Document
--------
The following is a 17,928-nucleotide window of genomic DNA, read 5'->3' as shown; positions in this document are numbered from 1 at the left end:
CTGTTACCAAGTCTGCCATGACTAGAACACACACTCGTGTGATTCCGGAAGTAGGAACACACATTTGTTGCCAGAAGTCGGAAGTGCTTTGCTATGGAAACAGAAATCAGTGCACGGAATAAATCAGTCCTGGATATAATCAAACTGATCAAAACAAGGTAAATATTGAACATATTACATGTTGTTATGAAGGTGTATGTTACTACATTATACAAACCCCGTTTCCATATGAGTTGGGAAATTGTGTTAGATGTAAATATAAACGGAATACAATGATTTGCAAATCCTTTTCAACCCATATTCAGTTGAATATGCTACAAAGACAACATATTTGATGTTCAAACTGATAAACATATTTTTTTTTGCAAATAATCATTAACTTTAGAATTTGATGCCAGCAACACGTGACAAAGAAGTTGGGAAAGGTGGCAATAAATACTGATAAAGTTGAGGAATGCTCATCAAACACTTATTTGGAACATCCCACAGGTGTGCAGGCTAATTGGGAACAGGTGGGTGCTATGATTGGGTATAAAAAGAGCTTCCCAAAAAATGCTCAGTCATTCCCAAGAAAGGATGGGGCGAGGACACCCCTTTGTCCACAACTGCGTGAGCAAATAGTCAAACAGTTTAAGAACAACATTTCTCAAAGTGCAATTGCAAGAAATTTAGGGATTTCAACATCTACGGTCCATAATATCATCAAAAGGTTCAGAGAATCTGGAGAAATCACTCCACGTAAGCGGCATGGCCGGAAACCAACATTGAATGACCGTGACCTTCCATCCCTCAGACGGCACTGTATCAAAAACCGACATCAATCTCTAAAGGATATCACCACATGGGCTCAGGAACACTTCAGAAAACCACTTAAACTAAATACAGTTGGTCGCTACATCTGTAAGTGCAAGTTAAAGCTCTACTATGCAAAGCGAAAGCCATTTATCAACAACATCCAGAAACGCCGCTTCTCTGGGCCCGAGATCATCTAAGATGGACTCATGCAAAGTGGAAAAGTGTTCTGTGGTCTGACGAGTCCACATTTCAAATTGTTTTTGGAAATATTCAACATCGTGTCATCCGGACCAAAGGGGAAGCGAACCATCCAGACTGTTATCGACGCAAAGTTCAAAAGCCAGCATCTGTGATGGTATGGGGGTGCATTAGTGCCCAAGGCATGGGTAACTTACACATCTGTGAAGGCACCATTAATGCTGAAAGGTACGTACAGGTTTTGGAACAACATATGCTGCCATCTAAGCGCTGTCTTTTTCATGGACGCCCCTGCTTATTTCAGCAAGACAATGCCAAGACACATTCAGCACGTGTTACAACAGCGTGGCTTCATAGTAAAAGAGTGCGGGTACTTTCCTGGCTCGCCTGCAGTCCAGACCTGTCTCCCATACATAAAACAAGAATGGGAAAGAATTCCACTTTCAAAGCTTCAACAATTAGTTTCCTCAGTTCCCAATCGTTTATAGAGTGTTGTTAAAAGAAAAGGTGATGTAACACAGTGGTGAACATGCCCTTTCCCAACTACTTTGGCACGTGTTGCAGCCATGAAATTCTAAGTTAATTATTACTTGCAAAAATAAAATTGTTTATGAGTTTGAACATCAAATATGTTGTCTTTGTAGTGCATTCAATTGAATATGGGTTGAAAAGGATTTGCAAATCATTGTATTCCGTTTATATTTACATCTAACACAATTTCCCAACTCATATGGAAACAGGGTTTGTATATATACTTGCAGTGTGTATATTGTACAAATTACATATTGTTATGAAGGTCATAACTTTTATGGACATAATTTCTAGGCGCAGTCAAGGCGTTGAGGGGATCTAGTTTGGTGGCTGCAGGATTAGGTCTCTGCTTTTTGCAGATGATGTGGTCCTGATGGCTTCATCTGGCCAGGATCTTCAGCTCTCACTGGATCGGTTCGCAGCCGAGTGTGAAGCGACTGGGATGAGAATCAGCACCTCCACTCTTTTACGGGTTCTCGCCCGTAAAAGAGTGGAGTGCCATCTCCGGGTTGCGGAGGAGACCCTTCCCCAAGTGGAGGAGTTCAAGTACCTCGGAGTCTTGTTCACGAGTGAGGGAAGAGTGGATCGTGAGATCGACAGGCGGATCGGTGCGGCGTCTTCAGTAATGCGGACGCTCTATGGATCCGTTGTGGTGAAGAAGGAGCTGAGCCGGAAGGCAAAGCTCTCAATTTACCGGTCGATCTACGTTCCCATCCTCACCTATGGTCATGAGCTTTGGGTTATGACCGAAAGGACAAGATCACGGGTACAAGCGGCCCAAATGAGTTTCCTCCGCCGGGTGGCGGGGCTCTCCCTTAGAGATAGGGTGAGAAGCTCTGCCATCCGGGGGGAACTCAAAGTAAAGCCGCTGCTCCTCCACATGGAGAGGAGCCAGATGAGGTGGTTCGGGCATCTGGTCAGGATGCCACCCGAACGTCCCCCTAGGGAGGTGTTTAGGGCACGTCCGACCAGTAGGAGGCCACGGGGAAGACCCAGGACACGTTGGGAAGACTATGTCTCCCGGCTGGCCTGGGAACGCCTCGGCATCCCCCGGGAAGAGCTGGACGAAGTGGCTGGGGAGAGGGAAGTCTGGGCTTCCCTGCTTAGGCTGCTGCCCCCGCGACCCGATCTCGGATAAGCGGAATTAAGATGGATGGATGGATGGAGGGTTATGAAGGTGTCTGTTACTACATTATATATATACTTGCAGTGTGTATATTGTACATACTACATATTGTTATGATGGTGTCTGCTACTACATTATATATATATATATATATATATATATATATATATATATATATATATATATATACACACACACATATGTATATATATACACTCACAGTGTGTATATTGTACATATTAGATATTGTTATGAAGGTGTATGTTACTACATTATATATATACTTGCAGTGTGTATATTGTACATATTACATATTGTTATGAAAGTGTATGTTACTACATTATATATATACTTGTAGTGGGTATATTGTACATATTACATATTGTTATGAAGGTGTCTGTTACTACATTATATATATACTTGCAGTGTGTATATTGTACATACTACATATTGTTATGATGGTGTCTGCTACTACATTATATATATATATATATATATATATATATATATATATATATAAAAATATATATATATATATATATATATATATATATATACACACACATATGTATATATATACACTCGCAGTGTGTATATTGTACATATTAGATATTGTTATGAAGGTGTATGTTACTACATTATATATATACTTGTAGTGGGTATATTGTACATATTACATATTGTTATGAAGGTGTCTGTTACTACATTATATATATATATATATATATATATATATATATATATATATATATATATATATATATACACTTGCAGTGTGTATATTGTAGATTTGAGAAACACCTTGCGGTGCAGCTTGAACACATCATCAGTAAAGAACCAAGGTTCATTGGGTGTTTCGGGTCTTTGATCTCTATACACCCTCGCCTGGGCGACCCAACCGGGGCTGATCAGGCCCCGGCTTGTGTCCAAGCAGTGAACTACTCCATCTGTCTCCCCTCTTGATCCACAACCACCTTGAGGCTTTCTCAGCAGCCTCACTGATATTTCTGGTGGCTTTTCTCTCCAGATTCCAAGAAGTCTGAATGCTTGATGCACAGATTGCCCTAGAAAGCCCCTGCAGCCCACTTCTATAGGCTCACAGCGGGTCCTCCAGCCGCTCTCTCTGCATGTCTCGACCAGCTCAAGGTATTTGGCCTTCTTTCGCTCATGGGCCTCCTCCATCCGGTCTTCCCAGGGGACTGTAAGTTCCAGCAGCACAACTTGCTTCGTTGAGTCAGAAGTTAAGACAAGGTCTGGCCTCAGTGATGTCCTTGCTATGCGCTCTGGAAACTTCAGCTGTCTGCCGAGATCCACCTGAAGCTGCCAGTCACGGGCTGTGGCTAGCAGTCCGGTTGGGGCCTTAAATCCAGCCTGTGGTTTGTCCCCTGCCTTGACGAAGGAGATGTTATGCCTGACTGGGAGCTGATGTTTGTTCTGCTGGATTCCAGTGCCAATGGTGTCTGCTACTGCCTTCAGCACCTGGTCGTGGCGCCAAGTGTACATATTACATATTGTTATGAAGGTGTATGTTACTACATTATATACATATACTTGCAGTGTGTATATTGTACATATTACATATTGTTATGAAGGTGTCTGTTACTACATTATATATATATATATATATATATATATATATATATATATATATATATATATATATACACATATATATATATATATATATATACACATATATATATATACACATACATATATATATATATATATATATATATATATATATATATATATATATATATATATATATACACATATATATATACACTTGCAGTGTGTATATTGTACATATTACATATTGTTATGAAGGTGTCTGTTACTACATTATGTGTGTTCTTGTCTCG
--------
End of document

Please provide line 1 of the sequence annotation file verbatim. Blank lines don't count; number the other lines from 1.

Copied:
The following is a 17,928-nucleotide window of genomic DNA, read 5'->3' as shown; positions in this document are numbered from 1 at the left end: